At St Luke's Psychiatric Unit

On Friday, Peace of Heart congregated in an alcove of the lobby at Roosevelt Hospital on the West Side of Manhattan. After the whole group arrived, we headed to the Volunteer Services office, where we warmed up before going to the Inpatient Psychiatric Unit to perform. With the help of the staff, we moved the very interesting piano (painted all over with flowers and supported by two paperback books, one under each front leg) to where we wanted it.  Then Rene tested it by playing various classical snippets, to the amusement of the patients who were there early and watched the set-up procedure.  The staff arranged chairs in rows, we arranged ourselves behind the piano, and the rest of the patients came in. We opened with Peace, Salaam, Shalom and followed with Higher and Higher, after which a woman called out, “Didn’t Jackie Wilson sing that?” (yes!), and so a dialogue was started between the audience and the Choir that went beyond our introductions, all of which they listened to with interest.

We did the first sing-along early on—This Land Is Your Land—and everyone participated, either by singing or clapping.  When it was over, someone shouted, “Yay, Woody!”

René’s bamboo flute introduction to the Cherokee Morning Song has been a hit with all our audiences so far, and this one was no exception. When we finished the piece, one of the patients asked what the words of the song meant.  Rene told him: “I am of the great spirit.” (Another version of the translation is thought to mean "our hearts and spirits are strong.")  The patient said that the main lyrics, “We n’ de ya ho,” sounded like “When they are whole.”  He seemed pleased when we told him that was a wonderful observation.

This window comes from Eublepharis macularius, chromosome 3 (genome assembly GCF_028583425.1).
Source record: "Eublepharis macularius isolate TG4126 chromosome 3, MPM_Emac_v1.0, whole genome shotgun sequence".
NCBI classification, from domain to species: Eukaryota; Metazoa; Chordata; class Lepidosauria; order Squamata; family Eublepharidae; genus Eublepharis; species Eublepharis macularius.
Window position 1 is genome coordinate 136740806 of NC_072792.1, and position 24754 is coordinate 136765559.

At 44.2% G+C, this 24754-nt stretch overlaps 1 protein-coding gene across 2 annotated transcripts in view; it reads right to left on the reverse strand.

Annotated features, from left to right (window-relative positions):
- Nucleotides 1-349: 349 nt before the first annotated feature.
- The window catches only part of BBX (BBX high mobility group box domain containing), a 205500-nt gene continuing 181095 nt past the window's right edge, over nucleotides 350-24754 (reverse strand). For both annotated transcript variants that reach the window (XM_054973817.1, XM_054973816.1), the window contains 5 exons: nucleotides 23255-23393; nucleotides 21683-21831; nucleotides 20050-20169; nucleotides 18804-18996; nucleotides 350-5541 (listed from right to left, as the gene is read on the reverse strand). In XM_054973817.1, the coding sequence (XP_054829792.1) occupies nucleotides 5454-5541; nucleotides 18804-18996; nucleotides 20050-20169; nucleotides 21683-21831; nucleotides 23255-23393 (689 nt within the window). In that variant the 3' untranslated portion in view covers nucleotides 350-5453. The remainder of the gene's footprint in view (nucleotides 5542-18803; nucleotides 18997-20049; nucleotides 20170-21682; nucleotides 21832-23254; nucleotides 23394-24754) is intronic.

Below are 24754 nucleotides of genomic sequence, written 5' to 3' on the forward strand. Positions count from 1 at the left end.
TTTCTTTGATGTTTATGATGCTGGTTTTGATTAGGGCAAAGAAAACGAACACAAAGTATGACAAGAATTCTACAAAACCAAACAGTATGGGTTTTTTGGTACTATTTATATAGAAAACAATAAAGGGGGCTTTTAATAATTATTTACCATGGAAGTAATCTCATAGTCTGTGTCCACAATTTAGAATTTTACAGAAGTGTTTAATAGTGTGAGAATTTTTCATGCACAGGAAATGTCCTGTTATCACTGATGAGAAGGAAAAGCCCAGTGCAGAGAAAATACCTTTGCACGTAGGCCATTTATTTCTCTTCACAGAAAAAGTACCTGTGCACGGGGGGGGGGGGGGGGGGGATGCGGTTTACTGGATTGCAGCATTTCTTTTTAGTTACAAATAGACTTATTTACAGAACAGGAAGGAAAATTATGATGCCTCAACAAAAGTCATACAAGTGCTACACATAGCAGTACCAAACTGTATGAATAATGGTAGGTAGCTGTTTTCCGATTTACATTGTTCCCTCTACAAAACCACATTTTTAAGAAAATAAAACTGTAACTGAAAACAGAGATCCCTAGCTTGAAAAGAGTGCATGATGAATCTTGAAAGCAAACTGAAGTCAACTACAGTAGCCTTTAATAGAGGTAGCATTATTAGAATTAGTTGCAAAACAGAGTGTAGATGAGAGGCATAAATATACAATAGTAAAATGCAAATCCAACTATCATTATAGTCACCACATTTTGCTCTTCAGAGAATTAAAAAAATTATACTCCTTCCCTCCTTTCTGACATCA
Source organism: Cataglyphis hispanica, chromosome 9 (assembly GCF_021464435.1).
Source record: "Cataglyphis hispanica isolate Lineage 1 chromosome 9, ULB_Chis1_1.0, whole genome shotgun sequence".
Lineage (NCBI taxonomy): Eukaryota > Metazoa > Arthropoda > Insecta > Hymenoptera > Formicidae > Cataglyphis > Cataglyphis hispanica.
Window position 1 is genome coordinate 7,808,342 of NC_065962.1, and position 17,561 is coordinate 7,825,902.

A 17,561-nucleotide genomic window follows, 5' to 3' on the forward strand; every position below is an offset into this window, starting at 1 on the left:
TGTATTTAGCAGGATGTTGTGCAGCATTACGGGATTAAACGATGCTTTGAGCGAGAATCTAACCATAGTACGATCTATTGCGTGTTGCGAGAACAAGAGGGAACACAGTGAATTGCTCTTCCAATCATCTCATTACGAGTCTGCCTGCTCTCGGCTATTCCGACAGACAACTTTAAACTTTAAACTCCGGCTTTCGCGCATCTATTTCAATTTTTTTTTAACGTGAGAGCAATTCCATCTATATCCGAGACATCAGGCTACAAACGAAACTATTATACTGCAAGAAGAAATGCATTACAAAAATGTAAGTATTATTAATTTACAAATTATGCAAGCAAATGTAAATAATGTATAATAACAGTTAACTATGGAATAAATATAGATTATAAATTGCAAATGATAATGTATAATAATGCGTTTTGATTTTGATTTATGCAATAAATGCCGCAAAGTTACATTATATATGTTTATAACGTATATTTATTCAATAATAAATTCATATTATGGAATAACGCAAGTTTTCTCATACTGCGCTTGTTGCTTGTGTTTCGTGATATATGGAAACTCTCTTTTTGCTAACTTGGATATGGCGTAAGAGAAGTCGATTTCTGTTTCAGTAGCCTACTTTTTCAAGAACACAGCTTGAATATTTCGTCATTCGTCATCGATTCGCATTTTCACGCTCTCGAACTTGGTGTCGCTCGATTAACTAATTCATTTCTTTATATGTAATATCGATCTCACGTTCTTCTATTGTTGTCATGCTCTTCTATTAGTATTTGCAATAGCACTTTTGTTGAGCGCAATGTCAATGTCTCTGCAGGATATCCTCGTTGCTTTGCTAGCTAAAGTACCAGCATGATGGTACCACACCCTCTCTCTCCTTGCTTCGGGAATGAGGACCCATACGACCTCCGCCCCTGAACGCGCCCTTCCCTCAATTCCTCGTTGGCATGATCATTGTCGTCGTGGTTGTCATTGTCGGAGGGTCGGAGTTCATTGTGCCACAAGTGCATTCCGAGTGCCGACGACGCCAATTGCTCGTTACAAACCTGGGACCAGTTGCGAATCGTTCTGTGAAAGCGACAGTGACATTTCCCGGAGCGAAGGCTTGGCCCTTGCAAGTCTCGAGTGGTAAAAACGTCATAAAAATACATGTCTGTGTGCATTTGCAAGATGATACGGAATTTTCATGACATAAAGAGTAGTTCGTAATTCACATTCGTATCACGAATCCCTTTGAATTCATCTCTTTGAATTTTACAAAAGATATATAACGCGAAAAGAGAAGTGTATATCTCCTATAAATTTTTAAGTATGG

Guantanamera was another hit, with clapping and singing not only by the patients, but by the staff who were standing in the doorway. And when we finished the fade-out ending of Vela, someone said, “That’s gorgeous!” After, we closed with Let There Be Peace, we did the second sing-along, Down By the Riverside, and when that was over, we got a standing ovation from the patients!

They were a wonderful audience, each listening in his or her own way, and we all came away feeling good about having sung there.

- Peace of Heart Alto It has become a tradition for a member of POHC to do a post-concert write-up. It started when our Sign-up Coordinator began emailing her summaries to the other members in order to entice newer members to sign-up to sing at community concerts held early in the season. It didn't take long for Concert Write-ups to become greatly anticipated amongst our members, so we share them here in hopes that you'll join us at a future concert.